Private finance is not a panacea for development woes

Extremes: One billion people live in poverty and, by 2016, the top 1% could own more than half the world's wealth. (Luc Gnago/Reuters)

Extremes: One billion people live in poverty and, by 2016, the top 1% could own more than half the world's wealth. (Luc Gnago/Reuters)


The world’s most powerful political leaders will be absent from the United Nations Financing for Development Conference when it kicks off in Addis Ababa next week. They would rather not put political capital into a meeting that their bureaucrats have spent weeks and months pulling apart.

Given the state of play, Addis risks delivering little more than warm words and funding for a few pet development projects. But this meeting is supposed to be about much more. It is supposed to establish a financing framework that will bolster genuinely inclusive growth and tackle poverty in the developing world. It should set out how the global community will fund a fairer, more prosperous and stable world, whether from the public purse, private finance, tax revenues or other innovative sources. To do that requires high-level engagement from around the globe, which doesn’t seem likely.

One billion people live in poverty. That’s one billion people who struggle to get enough to eat, or get an education. A billion people whose dreams of a better life are unlikely to be fulfilled no matter how hard they work. Extreme economic inequality is also spiralling out of control both within countries and between developed and developing countries; according to current trends, the richest 1% will own more than half the world’s wealth by 2016.

Too many people are being left behind and the consequences of that are unsustainable. For evidence, just read the daily news.

Setting the bar high
It’s imperative that we get financing for a development framework in place if we are to rid the world of destabilising and dehumanising poverty and inequality. Addis can start this process and set the bar high for the UN Summit for Sustainable Development Goals, a set of targets aimed at eliminating poverty and protecting our planet, that are due to be agreed on in New York in September, and the UN Climate Change Conference in Paris at the end of the year.

The potential for Addis is huge but the prospects are gloomy. Governments’ determination to put short-term political and commercial interests ahead of their citizens’ wellbeing means Addis risks doing more for global business than for those unjustly at the bottom.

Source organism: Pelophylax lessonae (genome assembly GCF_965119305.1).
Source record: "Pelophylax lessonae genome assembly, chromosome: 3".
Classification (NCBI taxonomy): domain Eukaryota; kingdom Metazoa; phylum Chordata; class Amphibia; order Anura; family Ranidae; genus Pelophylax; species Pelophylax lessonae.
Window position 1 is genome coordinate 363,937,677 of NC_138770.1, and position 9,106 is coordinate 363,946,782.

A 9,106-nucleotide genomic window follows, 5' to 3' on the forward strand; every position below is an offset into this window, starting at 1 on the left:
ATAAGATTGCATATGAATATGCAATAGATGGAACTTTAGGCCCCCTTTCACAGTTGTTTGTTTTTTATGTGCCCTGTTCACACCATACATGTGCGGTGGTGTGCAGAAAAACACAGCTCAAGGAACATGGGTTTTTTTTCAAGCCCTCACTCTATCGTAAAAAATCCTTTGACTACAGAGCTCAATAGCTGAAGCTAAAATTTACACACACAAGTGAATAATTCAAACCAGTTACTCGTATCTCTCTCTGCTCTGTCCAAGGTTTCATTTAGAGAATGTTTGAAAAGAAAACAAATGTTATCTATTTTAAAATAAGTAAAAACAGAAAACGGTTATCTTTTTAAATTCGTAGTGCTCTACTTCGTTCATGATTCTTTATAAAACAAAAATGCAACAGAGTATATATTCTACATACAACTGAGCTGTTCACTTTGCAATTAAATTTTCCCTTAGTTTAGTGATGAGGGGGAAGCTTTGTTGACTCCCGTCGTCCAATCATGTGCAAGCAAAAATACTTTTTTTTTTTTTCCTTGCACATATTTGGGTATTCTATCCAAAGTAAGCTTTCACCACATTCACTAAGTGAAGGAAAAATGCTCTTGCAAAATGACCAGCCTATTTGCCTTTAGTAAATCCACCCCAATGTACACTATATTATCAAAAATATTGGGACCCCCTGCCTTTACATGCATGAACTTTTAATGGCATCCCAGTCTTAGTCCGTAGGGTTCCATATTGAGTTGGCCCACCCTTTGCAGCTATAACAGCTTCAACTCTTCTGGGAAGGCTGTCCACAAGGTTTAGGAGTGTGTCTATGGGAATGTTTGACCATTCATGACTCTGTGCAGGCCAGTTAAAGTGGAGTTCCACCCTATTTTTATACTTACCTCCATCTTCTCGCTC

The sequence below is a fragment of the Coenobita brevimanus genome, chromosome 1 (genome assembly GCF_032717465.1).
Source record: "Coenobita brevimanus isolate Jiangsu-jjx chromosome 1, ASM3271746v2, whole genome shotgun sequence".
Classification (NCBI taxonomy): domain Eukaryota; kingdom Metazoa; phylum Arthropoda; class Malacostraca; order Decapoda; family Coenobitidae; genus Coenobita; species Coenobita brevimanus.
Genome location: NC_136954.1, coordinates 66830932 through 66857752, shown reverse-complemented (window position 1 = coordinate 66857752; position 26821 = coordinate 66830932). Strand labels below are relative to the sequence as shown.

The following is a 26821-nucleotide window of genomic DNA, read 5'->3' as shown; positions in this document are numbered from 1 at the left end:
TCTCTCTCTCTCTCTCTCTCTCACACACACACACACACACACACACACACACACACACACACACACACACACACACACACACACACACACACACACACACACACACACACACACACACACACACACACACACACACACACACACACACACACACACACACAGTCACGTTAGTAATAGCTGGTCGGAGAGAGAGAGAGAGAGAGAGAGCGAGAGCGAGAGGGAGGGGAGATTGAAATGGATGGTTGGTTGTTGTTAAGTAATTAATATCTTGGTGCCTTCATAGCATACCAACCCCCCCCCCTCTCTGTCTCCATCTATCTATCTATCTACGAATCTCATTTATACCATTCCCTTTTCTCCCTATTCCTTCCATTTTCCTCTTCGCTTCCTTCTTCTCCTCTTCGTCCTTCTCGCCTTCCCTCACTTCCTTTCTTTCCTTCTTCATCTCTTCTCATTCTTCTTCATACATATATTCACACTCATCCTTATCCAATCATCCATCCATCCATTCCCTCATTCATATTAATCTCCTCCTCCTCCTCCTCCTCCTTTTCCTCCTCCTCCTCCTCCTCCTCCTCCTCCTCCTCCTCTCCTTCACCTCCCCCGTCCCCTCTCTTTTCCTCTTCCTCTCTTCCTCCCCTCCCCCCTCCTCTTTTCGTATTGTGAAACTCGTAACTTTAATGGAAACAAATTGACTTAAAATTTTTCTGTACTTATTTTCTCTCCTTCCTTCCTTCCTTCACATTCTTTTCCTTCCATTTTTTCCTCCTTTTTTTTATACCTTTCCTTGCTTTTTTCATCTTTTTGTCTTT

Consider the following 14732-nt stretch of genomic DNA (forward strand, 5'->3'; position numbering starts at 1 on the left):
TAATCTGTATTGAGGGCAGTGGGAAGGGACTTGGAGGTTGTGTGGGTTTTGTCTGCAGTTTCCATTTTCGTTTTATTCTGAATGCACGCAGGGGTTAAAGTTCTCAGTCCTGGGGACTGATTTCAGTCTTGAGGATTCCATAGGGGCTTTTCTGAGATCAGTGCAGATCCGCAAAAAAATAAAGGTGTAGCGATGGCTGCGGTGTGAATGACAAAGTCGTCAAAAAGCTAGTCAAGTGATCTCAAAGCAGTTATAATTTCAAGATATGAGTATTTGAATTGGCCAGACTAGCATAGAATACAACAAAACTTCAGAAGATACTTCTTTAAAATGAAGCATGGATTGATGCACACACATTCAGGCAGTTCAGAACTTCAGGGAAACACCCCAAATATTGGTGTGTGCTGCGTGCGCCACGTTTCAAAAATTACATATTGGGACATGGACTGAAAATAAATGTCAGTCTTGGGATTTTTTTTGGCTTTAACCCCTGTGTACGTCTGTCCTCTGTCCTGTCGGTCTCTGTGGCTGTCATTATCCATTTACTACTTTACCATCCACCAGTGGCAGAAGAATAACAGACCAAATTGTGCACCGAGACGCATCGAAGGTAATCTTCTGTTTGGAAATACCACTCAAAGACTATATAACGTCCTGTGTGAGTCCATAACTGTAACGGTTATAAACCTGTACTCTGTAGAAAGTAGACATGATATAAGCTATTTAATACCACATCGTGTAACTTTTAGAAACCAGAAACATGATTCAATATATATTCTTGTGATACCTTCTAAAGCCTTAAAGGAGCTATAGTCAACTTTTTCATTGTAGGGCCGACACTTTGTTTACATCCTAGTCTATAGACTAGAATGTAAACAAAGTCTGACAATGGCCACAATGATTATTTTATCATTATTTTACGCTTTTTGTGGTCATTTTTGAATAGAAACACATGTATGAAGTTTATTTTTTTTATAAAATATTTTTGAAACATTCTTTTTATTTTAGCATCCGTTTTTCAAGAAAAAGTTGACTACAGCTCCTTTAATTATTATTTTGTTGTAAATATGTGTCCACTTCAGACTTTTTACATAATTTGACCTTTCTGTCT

We can see these skewed priorities in the headlong rush to embrace private finance as a panacea for development. Rich countries see this as a convenient way to plug the huge funding gaps within the Sustainable Development Goals, and to rid themselves of decades’ old promises to increase public funding for overseas development aid.

Billions of dollars of taxpayers’ money have already been poured into public-private partnerships that have dubious outcomes for the poorest and most vulnerable people – projects such as a hospital in Lesotho that sucked up 51% of its total health budget, leaving rural areas dangerously under-resourced.

Although it’s clear that private finance needs to be part of the mix – and can play a critical role in some areas such as large-scale communications, energy or transport projects – its record in helping the very poorest communities is weak at best and abusive at worst. It can never be a substitute for tried and tested public funding.

But Addis seems set to give the green light for an even bigger role for private finance in development without the strong environmental and social checks and balances required to ensure it delivers for the poor.

Tax cheats
On tax, too, the needs of the world’s poorest people are being shunted aside in favour of big business. Governments, both north and south, are losing billions of dollars because of tax dodging by multinational companies. This could be invested in vital public services such as health and education instead. A radical overhaul of the international system is long overdue.

    But when developing countries try to clamp down on tax cheats by calling for the establishment of an intergovernmental tax body in Addis, they are thwarted by a group of rich country governments who refuse to entertain developing countries’ call for strengthened intergovernmental efforts to develop global norms in taxation facilitated by a UN body.

The opportunities open for Addis, like so many summits before it, could be squandered. Bold and courageous international leadership is needed. The European Union appears reluctant to play the unifying leadership role we have come to expect of it.

Is it time for governments from some of the world’s emerging economies, such as South Africa, Brazil and India, to step forward to broker new rules and standards on development finance to which all can subscribe? The leadership needs to come from somewhere.

  Winnie Byanyima is the executive director of Oxfam International



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